Friday, July 1, 2016

The Side Effects of Bunting

            The Braves, Phillies, Brewers, Rockies, and Reds are near the bottom of the standings in the National League, but they are all in the top five in one category… Sacrifice bunts.
             Back in the day, bunts seemed to be an essential part of the game of baseball. Get a runner on, get him over, and get him in. That’s “ABC baseball” and it’s something teams swore by until the recent sabermetric revolution many teams began following.
            Pitchers bunting is one thing, but far too often it seems like teams are having more and more batters sacrifice their at-bat in an effort to squeeze one run out of an inning. Regardless if the opposing pitcher has walked two batters and looked totally off, teams continue to bail them out by giving away outs. It’s almost as if teams are settling for one run when they could potentially score two or three runs easily, if they wouldn’t give away an important out.
            Over the weekend, I watched the Braves and Mets play… I found myself becoming more and more angered at the decision-making put in place by the Braves decision making. During the game Friday night, Tyler Flowers led off the ninth inning with a single and Erick Aybar was hit by a pitch… Thus, giving Atlanta two base runners with no outs. With the winning run at the plate and no outs, Brian Snitker called on Chase d'Arnaud to pinch hit. He immediately hit into a double play while trying to advance the runners with a bunt. Nobody seems to want to ask why he’d call upon his pinch hitter to bunt (if you’re going to do that, why not just use a starting pitcher instead of wasting a bench bat?). But this move was a classic Barves moment and yet another game lost by Atlanta via poor managing. 
Freddie Freeman bunting... Because why not? (AP Photo/John Raoux)
            After all of that, the Braves found themselves in a similar situation during the game Saturday night. Jace Peterson led off the inning with a single and Ender Inciarte followed with a sacrifice bunt. Traditional fans may see this as playing for a run, but this essentially gave the Mets a free out and opened up first base. Which, the Mets immediately intentionally walked Freddie Freeman to set up a double play. Nick Markakis hit directly into the defense and the Mets turned a game ending double play.
            This is just a small snippet of a disastrous season that the Braves are going through. It’s also just another reminder of how important it is to have a manager and front office that embraces a more analytical approach. It’s easy to second-guess managers when things do not work out, but there’s an abundance of data available to illustrate how bunting only decreases a team’s chances of scoring a run.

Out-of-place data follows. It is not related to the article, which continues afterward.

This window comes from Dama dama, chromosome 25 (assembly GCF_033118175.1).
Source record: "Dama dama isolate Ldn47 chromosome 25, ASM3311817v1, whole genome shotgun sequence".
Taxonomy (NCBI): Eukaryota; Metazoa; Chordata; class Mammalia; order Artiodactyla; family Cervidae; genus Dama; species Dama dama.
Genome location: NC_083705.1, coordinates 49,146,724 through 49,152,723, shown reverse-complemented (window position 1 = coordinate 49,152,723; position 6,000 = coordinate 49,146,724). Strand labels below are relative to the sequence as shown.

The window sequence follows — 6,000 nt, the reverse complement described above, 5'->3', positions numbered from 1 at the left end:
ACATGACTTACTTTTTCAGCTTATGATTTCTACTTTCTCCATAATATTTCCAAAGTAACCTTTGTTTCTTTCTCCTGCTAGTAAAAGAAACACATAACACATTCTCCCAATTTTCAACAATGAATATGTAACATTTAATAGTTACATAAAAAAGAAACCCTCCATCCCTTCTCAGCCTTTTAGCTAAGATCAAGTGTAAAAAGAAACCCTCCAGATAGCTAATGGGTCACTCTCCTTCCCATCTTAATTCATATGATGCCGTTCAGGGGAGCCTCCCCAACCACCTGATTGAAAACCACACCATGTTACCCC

The most surprising stat to me is that the Angels have 23 sacrifice bunts. That’s right, an American League team has had 23 sacrifice bunts…. That’s five more sacrifice bunts than the closest American League team (Royals) and the Angels have more bunts than eight National League teams. The Angels have played 15 interleague games, but looking over their team stats, I found that they’ve had no sacrifice bunts by pitchers. This is a lineup that features five batters with an OPS+ over 100 and arguably the best player in Major League Baseball, Mike Trout. If you do a quick Google search for “Mike Scioscia bunting” you’ll be rewarded with numerous articles expressing their anger towards his calls for sacrifice bunts. What’s even more appalling to me is how the Rockies can have the second most bunts in baseball (32) and the majority of those bunts are by DJ LeMahieu, who has a .326/.394/.496 slash line… And he’s the guy dropping down sacrifice bunts and giving himself up for lesser hitters to drive runners in.
            The Braves, Reds, Phillies, Brewers, Rockies, and Angels are a combined 195-264 this season. Personally, I don’t think it’s much a coincidence that the worst teams in baseball are some of the most frequent bunters in the game. The majority of these teams employ “old-school” managers who seem more worried about managing to not lose rather than managing to win.
            The bunt will never truly go away. As long as the National League continues to go without the DH, we will always see pitchers batting and trying to lay down sacrifice bunts. That might also be changing given the offensive explosion by National League pitchers at the plate this season. In Madison Bumgarner’s last start, San Francisco elected to forgo having a DH in the line-up and allowed Bumgarner to bat for himself. The result? Bumgarner went 1-for-4 at the plate with one run and a strikeout. His hit, however, was a line drive to center field that had 103-mph exit velocity, according to MLB StatCast. Will more teams follow suit and allow their star pitchers, who can swing the bat, a chance to bat for themselves? Or will they always be reduced to dropping down bunts because that’s what “the book says to do!!”  By the way, where can one purchase the book that old-school managers go by? Is it located next to the aisle where they sell hats to tip? Hmm… In the end, I guess it is easier for managers to justify a batter bunting instead of swinging away in a run-scoring situation. However, baseball is an ever-changing sport. Some teams have adapted, but others are being left in the dust. Some teams are complaining about shifts, bullpen micro-managing, and pitching limits on young pitchers, but they seem to have no problem with putting themselves at a run scoring disadvantage by bunting. Here’s a great clip from the movie “Moneyball” that sums up things nicely.